Below is the 1st quarterly newsletter from the SAIL project. A printable, PDF, version of the SAIL newsletter #1 can be downloaded here.
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SAIL Project Newsletter, issue #1 – December 2010
Editor: Luis M. Correia
Welcome to the SAIL project and our very first Newsletter. It is our belief that this quarterly update from our project is going to be something that you look forward to, that stands out in the massive flood of information that cross your way during a typical quarter of a year of work.
The SAIL project is a research project within the European Commission ICT Work Program, targeting The Network of the Future. With a birds-eye view, projects within this call are aiming at “Overcoming structural limitations of the current Internet architecture arising from an increasingly larger set of applications, of devices and edge networks to be supported”.
Now, this got me thinking – who are we to define the networks of our grandchildren?
Can we, even if we are working in the forefront of the evolution, really foresee what the Internet will look like – and how it will be used – 20 years from now? Remember that the first web-browser is less than 20 years old. Since then, we have seen many, at that time unforeseen, usages of the web emerge. The Internet, the web and the cloud will redefine themselves numerous times in the coming two decades.
So I doubt that we can predict all the usage patterns of the future. Nevertheless, I am certain that SAIL will contribute to this future, whatever it may bring. For a starter, we are now doing the work on ‘Scenarios’, describing how our foreseen technical architectures can fit into the industry architectures of tomorrow, and giving you a teaser of what to look forward to in coming Newsletters. Having that said, find a quiet place, lean back and read more about the progress of our project and our journey to come!
Under the Spotlight in this issue is Network of Information, and our work to develop a network architecture and protocols for global scale Information-Centric-Networking – an approach that has recently received considerable attention in the research community and in the industry.
Enjoy your reading!
Thomas Edwall, Project Manager.
2. Under the Spotlight: Focus on WP-B
WP-B (Network of Information – NetInf) work is motivated by recent observations and predictions for exploding capacity needs for mobile video communications, the proliferation of CDN technology for large-scale content distribution, and the growing acceptance for ICN concepts in mainstream applications, such as P2P-based distribution/streaming. WP-B is investigating how ICN concepts, such as name-based routing, receiver-oriented transport, and ubiquitous caching can be employed as cornerstones for a future network architecture.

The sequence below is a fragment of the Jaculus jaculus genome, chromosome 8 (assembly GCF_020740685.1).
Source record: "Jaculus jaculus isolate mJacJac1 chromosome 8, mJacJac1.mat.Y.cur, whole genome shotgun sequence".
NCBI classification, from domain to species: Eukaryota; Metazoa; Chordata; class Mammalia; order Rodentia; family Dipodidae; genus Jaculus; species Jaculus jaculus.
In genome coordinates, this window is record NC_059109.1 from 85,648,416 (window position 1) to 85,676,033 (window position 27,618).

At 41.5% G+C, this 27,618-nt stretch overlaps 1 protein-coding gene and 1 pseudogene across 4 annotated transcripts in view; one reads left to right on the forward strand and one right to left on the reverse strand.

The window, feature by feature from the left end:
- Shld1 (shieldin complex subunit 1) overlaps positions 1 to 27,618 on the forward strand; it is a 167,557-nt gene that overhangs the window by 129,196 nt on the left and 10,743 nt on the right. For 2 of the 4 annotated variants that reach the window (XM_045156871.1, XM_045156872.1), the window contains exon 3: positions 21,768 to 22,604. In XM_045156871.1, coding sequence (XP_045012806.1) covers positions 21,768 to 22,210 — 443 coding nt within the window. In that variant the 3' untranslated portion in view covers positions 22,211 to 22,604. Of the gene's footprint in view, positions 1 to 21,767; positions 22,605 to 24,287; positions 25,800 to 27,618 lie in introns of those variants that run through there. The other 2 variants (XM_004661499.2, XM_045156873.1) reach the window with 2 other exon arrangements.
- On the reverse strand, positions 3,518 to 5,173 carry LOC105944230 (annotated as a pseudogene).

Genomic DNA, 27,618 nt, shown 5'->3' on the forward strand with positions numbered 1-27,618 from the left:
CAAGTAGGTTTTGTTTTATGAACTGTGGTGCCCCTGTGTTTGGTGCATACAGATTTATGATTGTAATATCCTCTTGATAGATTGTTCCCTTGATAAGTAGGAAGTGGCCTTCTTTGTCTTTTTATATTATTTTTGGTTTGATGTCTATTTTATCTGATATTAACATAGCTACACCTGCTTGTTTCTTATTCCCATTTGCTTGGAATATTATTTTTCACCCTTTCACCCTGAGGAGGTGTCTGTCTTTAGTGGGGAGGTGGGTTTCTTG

SAIL is currently analysing technology and business aspects for applying ICN to different scenarios: the Next-Generation Mobile Communication Network scenario is an important scenario with respect to addressing current and future bandwidth demands for content/service distribution in mobile communication networks. The analysis shows that NetInf-based approach can provide significant simplifications and efficiency improvements by integrating support for in-network storage and processing capabilities into network nodes – for content distribution, but also for providing new services.
The NetInf-TV scenario explicitly addresses content-distribution-related requirements for a NetInf infrastructure. Here, we analyse how NetInf can provide CDN-like functionality – without the limitations of current CDN technology. We also analyse how NetInf can enable services in an ISP multiplay environment.
The Developing Regions scenario is focusing on robustness and resilience aspects of the NetInf technology. Here, we analyse how NetInf can help to reduce the digital divide by enabling low-cost, yet robust and reliable communication services that could be offered by a community ISP. The general proposition is that NetInf can provide a better, more robust and efficient, solution to the communication needs of communities in developing regions than the existing Internet protocols. The information-centric approach and the inherent caching features as well as its improved resilience to disruptions make NetInf a good option here.
This analysis is aligned with the overall work in SAIL on socio-economic aspects, and serves for identifying important requirements for the ICN architecture.
The ICN architecture work in SAIL is leveraging results from previous projects, such as 4WARD and PSIRP, and will be based on a set of architecture invariants that enable global interoperability, while providing sufficient room for domain-specific adaptations and experiments.